Welcome to Sustainable Benefits – Let’s begin with the benefits of doing a commercial building sustainable retrofit….

2/12/15

PJ Picture
By Paul L. Jones
, Founder,
Director, Financial Advisory Services for Emerald Skyline Corporation

 

“Who is more foolish: The child afraid of the dark or the man afraid of the light?” (Maurice Freehill, British WW I flying ace).

Figure 1 Empire State Building - LEED Gold

Figure 1 Empire State Building – LEED Gold

Throughout my 36-year career in commercial real estate, commercial buildings have generally been classified from A to C based on location, construction quality and tenancy. Class A buildings represent the cream of the crop. They secure credit-quality tenants, command the highest rents, enjoy premium occupancies, are professionally managed and have a risk profile that supports lower cap rates and higher values. Class B buildings are similar to Class A but are dated yet not functionally obsolete. Class C buildings are generally over 20 years old, are architecturally unattractive, in secondary or tertiary locations and have some functional obsolescence with out-dated building systems and technology. NOTE: No formal international standard exists for classifying a building, but one of the most important things to consider about building classifications is that buildings should be viewed in context and relative to other buildings within the sub-market; a Class A building in one market may not be a Class A building in another.

Based on years analyzing investments in income properties, it appears to me that in the recovery from the Great Recession the commercial real estate market has evolved to include energy efficiency and environmental design as a requirement for improving the marketability of a building – not to mention optimizing its operating income and value.

COMMERCIAL OFFICE BUILDINGS

On December 1, 2014, Buildings.com, in an article entitled “GSA Verifies Impact of Green Facilities,” reported that a study conducted by GSA and the Pacific Northwest Laboratory conducted a post-occupancy study of Federal office buildings, which varied in age and size and had been retrofit to reduce energy and water consumption. The following results were based on a review of one year of operating data and surveys of the occupants which was compared to the national average of commercial buildings: High performance, green buildings:

  • cost 19% less to maintain
  • Use 25% less energy and water
  • Emit 36% fewer carbon dioxide emissions
  • Have a 27% higher rate of occupant satisfaction.

One of the most famous sustainable retrofit projects undertaken was the updating of the 2.85 msf Empire State Building whose ownership directed that sustainability be at the core of the building operations and upgrades implemented as part of the $550 million Empire State ReBuilding program. According to Craig Bloomfield, of Jones Lang LaSalle (JLL), “After the energy efficiency retrofit was underway, JLL led a separate study of the feasibility study of LEED certification” which “showed that LEED Gold certification was within reach at an incremental cost of about $0.25 psf.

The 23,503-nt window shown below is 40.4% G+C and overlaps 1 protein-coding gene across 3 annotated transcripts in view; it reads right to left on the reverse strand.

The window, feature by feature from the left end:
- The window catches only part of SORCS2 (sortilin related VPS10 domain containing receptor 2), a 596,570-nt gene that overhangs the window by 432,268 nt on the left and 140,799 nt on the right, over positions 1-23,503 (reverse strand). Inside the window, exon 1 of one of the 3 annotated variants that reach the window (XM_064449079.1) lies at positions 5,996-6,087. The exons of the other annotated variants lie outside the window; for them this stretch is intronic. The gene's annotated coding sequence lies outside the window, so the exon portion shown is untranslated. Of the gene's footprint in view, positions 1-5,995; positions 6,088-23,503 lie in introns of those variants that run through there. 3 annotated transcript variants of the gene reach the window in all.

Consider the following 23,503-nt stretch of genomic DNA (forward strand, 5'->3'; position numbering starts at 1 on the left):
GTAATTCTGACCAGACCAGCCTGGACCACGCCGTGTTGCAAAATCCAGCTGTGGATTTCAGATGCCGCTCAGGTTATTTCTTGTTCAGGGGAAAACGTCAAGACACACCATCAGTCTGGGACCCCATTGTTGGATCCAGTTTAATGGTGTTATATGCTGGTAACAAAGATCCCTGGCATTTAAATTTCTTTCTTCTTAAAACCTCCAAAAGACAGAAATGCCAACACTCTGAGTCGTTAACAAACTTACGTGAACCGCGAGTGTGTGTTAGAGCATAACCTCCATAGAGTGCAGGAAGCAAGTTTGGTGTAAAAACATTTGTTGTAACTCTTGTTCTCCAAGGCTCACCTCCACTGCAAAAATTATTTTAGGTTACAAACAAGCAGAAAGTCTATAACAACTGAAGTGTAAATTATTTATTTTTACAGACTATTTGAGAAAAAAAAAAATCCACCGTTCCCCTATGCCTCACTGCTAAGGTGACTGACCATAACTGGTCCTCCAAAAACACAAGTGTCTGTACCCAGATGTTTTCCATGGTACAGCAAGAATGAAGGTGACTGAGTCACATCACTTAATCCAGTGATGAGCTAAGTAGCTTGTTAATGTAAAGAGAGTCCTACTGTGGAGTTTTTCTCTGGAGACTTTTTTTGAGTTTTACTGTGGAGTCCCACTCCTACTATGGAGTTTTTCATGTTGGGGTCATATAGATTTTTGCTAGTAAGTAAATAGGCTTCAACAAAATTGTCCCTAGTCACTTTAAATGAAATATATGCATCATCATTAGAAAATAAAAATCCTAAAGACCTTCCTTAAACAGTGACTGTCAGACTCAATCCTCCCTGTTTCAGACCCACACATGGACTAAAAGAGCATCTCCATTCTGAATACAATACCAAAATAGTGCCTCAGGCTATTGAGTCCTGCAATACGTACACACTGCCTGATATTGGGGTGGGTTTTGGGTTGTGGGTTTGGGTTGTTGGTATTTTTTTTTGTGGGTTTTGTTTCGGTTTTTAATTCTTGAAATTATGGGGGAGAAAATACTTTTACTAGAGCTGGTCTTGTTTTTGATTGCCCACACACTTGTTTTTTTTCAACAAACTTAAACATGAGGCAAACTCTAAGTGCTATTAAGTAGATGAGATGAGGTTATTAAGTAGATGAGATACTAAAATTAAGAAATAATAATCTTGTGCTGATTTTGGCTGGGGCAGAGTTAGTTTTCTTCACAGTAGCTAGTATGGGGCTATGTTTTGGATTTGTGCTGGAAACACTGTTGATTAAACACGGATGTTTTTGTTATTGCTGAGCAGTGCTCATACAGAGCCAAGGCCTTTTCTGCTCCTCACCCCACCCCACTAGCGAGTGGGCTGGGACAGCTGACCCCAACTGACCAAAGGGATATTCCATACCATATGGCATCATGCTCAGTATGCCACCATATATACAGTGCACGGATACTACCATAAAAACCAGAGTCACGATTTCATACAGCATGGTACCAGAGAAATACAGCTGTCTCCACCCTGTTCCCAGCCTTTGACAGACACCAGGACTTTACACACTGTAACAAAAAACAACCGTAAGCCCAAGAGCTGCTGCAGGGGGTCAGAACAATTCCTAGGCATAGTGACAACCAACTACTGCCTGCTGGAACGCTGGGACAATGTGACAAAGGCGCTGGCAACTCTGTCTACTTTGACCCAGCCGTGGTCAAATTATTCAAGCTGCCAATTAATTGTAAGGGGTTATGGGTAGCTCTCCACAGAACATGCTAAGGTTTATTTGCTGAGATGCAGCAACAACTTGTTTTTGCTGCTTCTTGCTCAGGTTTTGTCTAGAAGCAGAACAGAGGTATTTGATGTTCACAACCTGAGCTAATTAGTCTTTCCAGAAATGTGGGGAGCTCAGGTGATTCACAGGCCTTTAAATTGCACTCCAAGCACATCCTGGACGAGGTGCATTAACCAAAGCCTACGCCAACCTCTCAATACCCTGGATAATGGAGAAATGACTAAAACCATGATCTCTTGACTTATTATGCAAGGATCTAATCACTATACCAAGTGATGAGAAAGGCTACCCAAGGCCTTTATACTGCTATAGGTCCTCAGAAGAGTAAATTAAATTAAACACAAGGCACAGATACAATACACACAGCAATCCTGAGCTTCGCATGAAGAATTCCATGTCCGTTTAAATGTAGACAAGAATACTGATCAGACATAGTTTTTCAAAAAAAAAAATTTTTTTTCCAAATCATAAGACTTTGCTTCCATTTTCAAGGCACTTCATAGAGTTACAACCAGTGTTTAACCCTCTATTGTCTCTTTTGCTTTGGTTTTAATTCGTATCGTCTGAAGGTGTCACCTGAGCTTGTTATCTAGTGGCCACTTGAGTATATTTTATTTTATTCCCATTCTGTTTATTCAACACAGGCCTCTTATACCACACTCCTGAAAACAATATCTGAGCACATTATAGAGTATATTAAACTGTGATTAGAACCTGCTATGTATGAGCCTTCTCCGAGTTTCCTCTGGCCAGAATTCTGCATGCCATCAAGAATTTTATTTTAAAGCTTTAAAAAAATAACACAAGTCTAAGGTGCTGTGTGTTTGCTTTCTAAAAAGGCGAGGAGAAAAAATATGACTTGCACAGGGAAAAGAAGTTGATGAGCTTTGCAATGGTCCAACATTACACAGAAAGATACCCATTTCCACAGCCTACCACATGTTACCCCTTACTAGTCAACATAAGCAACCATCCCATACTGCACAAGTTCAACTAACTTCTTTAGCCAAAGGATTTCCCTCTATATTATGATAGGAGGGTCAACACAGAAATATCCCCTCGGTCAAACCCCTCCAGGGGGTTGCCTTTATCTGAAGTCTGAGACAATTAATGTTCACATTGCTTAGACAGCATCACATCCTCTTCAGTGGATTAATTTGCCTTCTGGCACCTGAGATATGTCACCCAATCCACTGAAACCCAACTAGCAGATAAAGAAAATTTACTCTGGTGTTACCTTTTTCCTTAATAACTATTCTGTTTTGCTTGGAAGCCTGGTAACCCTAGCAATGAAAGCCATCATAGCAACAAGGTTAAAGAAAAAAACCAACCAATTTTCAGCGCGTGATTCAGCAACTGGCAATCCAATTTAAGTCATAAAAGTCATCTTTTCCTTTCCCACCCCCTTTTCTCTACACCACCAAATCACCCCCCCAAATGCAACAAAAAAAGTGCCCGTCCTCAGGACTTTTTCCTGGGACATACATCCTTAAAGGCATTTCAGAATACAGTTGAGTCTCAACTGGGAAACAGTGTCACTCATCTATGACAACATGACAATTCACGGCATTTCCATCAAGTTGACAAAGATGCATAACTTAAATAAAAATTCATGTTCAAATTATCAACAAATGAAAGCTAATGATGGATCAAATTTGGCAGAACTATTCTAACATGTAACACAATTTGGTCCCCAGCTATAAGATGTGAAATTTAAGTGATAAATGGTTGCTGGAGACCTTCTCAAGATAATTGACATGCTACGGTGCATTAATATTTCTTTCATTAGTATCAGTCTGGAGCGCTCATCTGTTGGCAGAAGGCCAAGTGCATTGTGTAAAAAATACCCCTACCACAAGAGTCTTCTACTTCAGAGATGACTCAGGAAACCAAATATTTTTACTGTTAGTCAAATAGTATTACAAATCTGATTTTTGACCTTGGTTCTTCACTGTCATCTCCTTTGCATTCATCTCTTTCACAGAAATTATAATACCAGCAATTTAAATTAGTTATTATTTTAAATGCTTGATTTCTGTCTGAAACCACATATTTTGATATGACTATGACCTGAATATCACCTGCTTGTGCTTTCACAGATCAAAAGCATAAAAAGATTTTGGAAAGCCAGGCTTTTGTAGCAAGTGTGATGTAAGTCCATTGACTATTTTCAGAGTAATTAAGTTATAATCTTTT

Graphics on financial benefits of high-performance buildings

Source: Institute for Market Transformation: Studies consistently show that ENERGY STAR and LEED-certified commercial buildings achieve higher rental rates, sales prices and occupancy rates.

Source: Institute for Market Transformation: Studies consistently show that ENERGY STAR and LEED-certified commercial buildings achieve higher rental rates, sales prices and occupancy rates.

According to the report “Green Building and Property Value” published by the Institute for Market Transformation and the Appraisal Institute, a trend is emerging where green buildings are both capturing higher quality tenants and commanding rent premiums. As indicated by the above graph summarizing four national studies for commercial office buildings back up this trend on rents and occupancy, as “certified green buildings outperform their conventional peers by a wide margin.”

  • According to the EnergyStar.gov website, “Transwestern Commercial Services, a national full-service real estate firm, has generated impressive returns through sound energy management. In 2006, Transwestern invested over $12 million in efficiency upgrades, for an average 25% energy savings. The Company estimates that dedication to energy management has increased the portfolio’s value by at least $344 million.”